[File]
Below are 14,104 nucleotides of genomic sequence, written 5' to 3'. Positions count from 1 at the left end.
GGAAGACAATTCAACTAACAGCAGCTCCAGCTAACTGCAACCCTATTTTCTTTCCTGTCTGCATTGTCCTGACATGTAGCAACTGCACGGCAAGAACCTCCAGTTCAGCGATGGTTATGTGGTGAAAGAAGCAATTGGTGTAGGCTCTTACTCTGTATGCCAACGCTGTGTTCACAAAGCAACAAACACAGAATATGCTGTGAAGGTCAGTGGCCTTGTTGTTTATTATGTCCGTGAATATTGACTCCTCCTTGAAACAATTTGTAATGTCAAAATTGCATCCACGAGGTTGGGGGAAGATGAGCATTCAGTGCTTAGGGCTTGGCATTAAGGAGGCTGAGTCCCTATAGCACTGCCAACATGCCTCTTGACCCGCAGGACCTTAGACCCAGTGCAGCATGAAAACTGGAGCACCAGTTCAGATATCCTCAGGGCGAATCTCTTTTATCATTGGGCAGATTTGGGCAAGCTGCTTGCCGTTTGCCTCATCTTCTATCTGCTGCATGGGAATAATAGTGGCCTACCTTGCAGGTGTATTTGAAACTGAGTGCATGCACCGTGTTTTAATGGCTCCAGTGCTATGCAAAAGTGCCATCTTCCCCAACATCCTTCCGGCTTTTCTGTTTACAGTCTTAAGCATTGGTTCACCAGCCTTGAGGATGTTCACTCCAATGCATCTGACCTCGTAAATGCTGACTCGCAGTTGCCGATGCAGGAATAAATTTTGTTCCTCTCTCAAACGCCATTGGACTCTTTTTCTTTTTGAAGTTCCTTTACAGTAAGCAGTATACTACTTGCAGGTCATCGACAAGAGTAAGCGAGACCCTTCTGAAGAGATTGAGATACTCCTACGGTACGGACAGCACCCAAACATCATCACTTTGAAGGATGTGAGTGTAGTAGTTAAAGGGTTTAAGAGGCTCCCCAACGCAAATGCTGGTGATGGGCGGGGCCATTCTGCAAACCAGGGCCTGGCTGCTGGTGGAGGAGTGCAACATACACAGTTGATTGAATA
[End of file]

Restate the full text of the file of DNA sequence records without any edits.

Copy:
Below are 14,104 nucleotides of genomic sequence, written 5' to 3'. Positions count from 1 at the left end.
GGAAGACAATTCAACTAACAGCAGCTCCAGCTAACTGCAACCCTATTTTCTTTCCTGTCTGCATTGTCCTGACATGTAGCAACTGCACGGCAAGAACCTCCAGTTCAGCGATGGTTATGTGGTGAAAGAAGCAATTGGTGTAGGCTCTTACTCTGTATGCCAACGCTGTGTTCACAAAGCAACAAACACAGAATATGCTGTGAAGGTCAGTGGCCTTGTTGTTTATTATGTCCGTGAATATTGACTCCTCCTTGAAACAATTTGTAATGTCAAAATTGCATCCACGAGGTTGGGGGAAGATGAGCATTCAGTGCTTAGGGCTTGGCATTAAGGAGGCTGAGTCCCTATAGCACTGCCAACATGCCTCTTGACCCGCAGGACCTTAGACCCAGTGCAGCATGAAAACTGGAGCACCAGTTCAGATATCCTCAGGGCGAATCTCTTTTATCATTGGGCAGATTTGGGCAAGCTGCTTGCCGTTTGCCTCATCTTCTATCTGCTGCATGGGAATAATAGTGGCCTACCTTGCAGGTGTATTTGAAACTGAGTGCATGCACCGTGTTTTAATGGCTCCAGTGCTATGCAAAAGTGCCATCTTCCCCAACATCCTTCCGGCTTTTCTGTTTACAGTCTTAAGCATTGGTTCACCAGCCTTGAGGATGTTCACTCCAATGCATCTGACCTCGTAAATGCTGACTCGCAGTTGCCGATGCAGGAATAAATTTTGTTCCTCTCTCAAACGCCATTGGACTCTTTTTCTTTTTGAAGTTCCTTTACAGTAAGCAGTATACTACTTGCAGGTCATCGACAAGAGTAAGCGAGACCCTTCTGAAGAGATTGAGATACTCCTACGGTACGGACAGCACCCAAACATCATCACTTTGAAGGATGTGAGTGTAGTAGTTAAAGGGTTTAAGAGGCTCCCCAACGCAAATGCTGGTGATGGGCGGGGCCATTCTGCAAACCAGGGCCTGGCTGCTGGTGGAGGAGTGCAACATACACAGTTGATTGAATA